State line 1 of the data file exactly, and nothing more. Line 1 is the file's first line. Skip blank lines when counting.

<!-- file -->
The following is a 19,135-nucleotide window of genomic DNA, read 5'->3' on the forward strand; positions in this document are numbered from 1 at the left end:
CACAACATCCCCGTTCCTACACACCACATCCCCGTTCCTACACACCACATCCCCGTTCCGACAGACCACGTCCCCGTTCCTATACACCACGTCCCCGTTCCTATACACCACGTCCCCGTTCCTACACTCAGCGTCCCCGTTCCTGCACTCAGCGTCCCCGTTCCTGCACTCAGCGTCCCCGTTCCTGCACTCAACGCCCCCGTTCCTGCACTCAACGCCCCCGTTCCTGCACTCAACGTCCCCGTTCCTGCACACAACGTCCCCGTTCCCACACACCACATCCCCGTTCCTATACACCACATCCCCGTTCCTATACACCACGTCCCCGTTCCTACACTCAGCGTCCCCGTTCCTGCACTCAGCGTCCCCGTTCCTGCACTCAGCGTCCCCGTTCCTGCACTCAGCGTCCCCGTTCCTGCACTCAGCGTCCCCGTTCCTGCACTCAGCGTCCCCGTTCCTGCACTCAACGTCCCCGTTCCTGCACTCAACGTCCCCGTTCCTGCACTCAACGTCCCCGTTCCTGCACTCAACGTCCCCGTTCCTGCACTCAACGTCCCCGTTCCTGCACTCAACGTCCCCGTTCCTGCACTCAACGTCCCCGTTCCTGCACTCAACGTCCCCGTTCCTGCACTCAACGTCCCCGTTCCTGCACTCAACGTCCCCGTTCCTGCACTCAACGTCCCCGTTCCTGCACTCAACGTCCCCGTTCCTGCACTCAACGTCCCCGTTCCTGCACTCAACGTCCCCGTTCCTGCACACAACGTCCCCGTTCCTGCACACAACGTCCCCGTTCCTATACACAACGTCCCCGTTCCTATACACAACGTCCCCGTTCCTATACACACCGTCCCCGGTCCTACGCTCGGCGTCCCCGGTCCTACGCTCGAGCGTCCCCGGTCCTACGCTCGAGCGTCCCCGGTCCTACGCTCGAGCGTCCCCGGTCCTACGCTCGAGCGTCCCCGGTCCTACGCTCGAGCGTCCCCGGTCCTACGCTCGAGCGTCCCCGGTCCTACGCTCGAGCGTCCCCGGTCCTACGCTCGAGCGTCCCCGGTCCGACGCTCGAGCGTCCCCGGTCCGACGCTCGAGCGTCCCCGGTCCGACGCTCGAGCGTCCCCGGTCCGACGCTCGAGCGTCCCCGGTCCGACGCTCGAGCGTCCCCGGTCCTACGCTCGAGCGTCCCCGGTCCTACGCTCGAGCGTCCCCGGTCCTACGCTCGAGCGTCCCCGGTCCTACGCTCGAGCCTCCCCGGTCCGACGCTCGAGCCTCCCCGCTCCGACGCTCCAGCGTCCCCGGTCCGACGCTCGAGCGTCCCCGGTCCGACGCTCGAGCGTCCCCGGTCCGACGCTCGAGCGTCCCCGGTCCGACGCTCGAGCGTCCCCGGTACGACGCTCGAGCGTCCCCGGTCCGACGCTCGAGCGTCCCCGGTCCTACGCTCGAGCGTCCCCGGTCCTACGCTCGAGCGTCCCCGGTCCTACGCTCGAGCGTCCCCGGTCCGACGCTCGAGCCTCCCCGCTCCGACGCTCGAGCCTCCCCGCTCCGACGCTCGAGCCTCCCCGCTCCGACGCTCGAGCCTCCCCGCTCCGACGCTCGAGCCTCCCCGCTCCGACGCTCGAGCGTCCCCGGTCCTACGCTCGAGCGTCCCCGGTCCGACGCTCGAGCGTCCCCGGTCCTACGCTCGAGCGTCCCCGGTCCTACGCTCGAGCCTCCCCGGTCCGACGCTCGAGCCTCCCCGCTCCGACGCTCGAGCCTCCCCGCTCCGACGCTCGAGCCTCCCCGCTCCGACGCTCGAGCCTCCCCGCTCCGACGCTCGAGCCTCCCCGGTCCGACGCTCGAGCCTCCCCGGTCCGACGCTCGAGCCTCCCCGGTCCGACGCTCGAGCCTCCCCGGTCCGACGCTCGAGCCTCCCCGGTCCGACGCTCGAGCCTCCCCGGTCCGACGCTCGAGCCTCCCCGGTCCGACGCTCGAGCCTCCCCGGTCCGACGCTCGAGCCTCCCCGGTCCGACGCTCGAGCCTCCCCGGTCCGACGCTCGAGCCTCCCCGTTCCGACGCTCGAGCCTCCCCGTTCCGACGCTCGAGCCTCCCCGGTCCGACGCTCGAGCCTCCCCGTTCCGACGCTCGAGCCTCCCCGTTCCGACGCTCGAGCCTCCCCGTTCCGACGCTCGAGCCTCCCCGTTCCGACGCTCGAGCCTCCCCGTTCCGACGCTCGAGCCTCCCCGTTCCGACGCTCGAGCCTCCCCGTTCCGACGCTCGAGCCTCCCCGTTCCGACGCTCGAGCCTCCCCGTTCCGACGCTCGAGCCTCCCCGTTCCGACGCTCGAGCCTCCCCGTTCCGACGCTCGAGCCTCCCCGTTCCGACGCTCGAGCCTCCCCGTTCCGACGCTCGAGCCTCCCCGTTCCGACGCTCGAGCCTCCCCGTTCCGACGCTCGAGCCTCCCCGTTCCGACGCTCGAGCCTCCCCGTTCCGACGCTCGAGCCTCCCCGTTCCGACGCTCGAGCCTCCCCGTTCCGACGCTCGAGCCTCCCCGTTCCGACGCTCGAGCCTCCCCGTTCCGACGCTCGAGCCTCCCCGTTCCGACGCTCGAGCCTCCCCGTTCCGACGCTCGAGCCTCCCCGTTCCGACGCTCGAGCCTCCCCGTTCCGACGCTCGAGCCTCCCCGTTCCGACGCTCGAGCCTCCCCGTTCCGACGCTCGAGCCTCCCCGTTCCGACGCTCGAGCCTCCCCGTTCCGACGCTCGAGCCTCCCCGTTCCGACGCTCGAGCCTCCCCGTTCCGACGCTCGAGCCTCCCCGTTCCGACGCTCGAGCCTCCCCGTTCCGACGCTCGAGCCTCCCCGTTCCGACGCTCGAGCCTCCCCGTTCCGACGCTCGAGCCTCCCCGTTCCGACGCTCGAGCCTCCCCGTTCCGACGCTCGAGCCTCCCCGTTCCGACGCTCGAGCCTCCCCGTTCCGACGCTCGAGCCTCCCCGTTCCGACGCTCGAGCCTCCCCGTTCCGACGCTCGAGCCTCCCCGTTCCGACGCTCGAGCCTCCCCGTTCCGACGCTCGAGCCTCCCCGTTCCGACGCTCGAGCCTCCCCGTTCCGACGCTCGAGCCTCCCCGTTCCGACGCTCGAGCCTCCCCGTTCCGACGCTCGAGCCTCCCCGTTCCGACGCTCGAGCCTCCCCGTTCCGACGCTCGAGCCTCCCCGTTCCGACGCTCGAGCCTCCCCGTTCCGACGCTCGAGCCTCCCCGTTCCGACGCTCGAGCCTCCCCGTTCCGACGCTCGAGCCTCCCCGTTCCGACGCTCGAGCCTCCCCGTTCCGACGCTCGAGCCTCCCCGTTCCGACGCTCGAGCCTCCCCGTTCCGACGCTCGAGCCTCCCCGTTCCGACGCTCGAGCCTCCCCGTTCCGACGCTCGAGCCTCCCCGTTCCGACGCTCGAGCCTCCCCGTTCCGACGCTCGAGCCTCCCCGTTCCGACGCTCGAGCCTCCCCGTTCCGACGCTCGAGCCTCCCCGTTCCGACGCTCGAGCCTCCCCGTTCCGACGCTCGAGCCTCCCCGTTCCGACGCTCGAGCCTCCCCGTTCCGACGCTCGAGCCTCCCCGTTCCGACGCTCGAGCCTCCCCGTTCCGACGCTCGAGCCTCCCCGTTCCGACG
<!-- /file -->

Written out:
The following is a 19,135-nucleotide window of genomic DNA, read 5'->3' on the forward strand; positions in this document are numbered from 1 at the left end: